Posted By J.T. Kimbell
Welcome to the new Approaching Embedded Intelligently blog! I’m J.T. Kimbell, a Program Manager in Windows Embedded, and I’ll be providing you with tips, insights, and cool projects related to the Windows Embedded Standard line of products. While at work I spend most of my time focused on enabling the servicing of Windows Embedded Standard 8 devices and the Embedded Core, but I’ll dabble in drivers and other areas from time-to-time. I’ve been on the Windows Embedded team for nearly 3 years after graduating from the University of Iowa. When not working I enjoy sports of all kind (but primarily football, soccer, and basketball), reading books, playing video & board games, and spending quality time with my wife and young daughter.
This first post is about some PowerToys made for Windows Embedded Standard 7, but I deserve none of the credit for making it happen. Package Mapper and Answer File Diff were made by Saravanan Somasundaram, a Software Development Engineering on the Windows Embedded team.
PowerToy is kind of a funny name, isn’t it? I’m still not completely sure why we call them that, but Wikipedia tells me that they are programs released by Microsoft that are “not under technical support because they do not undergo the same rigorous testing that the operating system components do.” These applications are officially unsupported, but they represent tools that we used internally to do our work and we wanted our customers to be able to reap the benefits of these tools as well.
We created the Package Mapper and Answer File Diff tools to help us create application templates. Package Mapper helps speed up development time, and Answer File Diff is very useful when testing a template. Because these tools were quite helpful to us, we felt that they would also help community members analyzing dependencies to their applications and we decided to share them as PowerToys.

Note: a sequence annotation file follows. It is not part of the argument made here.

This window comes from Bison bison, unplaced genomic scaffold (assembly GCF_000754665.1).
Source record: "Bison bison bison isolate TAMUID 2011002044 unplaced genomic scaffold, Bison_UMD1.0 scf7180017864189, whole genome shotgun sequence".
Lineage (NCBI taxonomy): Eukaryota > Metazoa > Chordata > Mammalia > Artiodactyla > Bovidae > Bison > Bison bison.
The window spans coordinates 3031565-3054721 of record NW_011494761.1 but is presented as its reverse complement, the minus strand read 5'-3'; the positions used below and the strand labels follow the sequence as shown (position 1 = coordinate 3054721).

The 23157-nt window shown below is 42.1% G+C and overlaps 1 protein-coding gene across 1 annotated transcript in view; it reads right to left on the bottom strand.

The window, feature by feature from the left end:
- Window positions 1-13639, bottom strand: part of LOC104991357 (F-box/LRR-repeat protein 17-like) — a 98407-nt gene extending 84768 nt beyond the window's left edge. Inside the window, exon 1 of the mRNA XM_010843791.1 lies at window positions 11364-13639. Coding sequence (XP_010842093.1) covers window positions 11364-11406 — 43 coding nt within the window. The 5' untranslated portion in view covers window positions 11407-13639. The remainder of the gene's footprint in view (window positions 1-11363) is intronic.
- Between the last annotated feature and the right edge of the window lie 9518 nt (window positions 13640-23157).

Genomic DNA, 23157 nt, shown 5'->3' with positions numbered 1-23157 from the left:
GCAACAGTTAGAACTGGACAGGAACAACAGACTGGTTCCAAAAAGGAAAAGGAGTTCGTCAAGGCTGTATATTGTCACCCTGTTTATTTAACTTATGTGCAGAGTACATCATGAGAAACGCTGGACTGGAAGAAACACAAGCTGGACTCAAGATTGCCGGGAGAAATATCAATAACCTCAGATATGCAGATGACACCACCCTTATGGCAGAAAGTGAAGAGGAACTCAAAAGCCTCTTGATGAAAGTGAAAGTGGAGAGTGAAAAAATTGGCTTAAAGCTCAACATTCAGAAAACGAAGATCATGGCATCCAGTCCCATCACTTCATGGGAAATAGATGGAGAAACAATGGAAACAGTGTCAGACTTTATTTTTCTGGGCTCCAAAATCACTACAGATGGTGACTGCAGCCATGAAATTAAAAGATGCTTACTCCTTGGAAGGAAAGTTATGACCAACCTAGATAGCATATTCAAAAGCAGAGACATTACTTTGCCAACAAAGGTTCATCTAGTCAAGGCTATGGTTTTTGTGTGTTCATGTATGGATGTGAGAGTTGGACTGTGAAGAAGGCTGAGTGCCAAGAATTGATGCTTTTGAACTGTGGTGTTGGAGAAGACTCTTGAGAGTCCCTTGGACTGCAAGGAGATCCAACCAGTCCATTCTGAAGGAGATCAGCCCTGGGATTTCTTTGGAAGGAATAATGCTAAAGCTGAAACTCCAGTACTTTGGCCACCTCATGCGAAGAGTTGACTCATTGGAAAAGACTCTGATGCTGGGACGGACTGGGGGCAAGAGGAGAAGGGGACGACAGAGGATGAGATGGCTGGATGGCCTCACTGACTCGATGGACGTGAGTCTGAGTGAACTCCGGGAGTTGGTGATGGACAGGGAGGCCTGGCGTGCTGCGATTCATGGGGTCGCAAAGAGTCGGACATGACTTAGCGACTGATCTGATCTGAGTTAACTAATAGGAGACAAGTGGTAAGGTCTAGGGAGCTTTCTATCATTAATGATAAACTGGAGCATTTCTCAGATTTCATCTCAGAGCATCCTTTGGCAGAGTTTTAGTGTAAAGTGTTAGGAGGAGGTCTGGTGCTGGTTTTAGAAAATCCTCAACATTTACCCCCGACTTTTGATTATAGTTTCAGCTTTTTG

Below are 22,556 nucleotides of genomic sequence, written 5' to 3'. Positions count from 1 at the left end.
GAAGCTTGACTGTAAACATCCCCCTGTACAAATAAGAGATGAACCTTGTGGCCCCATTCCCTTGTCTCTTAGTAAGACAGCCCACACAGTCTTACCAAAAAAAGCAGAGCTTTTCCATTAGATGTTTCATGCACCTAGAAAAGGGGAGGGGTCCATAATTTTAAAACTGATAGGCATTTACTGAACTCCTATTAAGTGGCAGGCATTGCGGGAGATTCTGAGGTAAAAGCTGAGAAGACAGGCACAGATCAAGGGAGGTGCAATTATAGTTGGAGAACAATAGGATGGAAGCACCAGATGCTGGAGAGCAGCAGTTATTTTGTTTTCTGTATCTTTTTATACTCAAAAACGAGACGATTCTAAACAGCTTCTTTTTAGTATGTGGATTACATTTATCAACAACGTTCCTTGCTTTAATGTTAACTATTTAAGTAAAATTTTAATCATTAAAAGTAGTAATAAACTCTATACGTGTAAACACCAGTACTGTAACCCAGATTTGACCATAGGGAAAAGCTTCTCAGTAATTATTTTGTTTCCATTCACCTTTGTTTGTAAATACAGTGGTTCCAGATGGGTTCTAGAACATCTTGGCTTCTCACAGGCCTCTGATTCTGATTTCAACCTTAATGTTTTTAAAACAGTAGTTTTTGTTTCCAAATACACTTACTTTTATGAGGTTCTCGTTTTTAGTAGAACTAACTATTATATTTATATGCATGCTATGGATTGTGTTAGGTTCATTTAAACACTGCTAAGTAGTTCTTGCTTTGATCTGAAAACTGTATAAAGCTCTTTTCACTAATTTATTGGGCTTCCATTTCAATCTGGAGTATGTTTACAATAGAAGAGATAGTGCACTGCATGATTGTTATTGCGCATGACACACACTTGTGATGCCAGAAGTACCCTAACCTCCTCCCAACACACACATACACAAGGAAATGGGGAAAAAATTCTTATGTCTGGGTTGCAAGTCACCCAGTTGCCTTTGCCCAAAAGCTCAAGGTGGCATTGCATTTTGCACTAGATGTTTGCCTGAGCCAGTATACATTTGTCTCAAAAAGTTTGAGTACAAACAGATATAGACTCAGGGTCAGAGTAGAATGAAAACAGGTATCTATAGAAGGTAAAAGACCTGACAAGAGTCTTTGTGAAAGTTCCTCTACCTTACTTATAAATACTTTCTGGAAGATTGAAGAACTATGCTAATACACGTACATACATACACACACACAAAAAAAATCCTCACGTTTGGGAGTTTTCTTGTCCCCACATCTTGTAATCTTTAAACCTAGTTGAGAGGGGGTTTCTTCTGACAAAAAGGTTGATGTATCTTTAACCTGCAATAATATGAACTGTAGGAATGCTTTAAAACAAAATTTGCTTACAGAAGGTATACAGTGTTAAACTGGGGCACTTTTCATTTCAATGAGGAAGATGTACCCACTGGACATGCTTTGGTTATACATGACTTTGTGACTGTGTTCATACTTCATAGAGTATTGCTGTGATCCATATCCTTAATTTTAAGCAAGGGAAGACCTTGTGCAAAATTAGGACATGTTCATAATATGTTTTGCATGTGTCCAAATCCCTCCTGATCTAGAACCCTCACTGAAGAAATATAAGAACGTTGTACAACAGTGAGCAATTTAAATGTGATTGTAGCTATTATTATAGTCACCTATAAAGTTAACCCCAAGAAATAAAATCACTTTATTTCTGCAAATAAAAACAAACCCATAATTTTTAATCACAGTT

While performing dependency analysis on an application, one of the more tedious and confusing steps can be trying to figure out exactly what Windows Embedded Standard 7 packages are represented by the list of binaries that were gathered. Package Mapper helps solve that problem by easily mapping a flat list of binaries to a list of packages. You can then save the list to an answer file and import it into Image Configuration Editor (ICE).
Before getting started with Package Mapper, you must meet a few pre-requisites:
- Net Framework 3.5 must be installed on the computer
- You can install it from the Turn Windows Features On or Off menu in the Control Panel or by downloading it from here.
- Choose Start, type cmd, right-click the cmd application and then select Run as administrator.
- In the Command Prompt window that opens, run the following command:
- On most systems, you can replace [PATH_TO_ICE] with C:\Program Files\Windows Embedded Standard 7\Tools\Image Configuration Editor
Now that the pre-requisites have been met, you can start using Package Mapper by downloading it from here. I suggest that you also download the sample config file and documentation from that link as well.
You can use the sample config file in Package Mapper as a starting point or you can create a text file, but in either case, the file must contain the information Package Mapper needs to run: the list of binaries (InputFile), the path to your Distribution Share (DSPath), and the path to your ICE Installation (ICEPath). Here’s an example of a config file based on the file I use on my work computer:
[DSPath]=C:\Program Files (x86)\Windows Embedded Standard 7\DS
[ICEPath]=C:\Program Files (x86)\Windows Embedded Standard 7\Tools\Image Configuration Editor
In Package Mapper, browse to your config file and click Map Package to run package mapper and get a list of packages to save out to an answer file. To learn more, check out the Package Mapper documentation.
Answer File Diff
Answer File Diff isn’t directly related to dependency analysis like Package Mapper, but was just as useful for us as we compared and validated our various templates or answer files. For instance, when we made the application template for an application like Silverlight or Adobe Reader, we wanted to ensure that it was a subset of the Thin Client device template (found in the Templates/IBW folder of your Distribution Share). It’s also very useful to quickly compare two configurations you’ve created to understand how they are different.
There are no pre-requisites to using Answer File Diff, so you can just download the executable and user manual and get started comparing your answer files or templates.
Just select two different answer files, and then click the Compare button in the upper left to get an easy-to-understand comparison of the two files. Drivers, features, and languages are all color-coded and described, and you can even do comparisons based on the package state or how it was brought into your answer file.
So there you have it. What do you think of the new blog? Do you have any comments on these PowerToys? Is there anything you want us to write about? I’d love to hear from you and engage with you in the comments.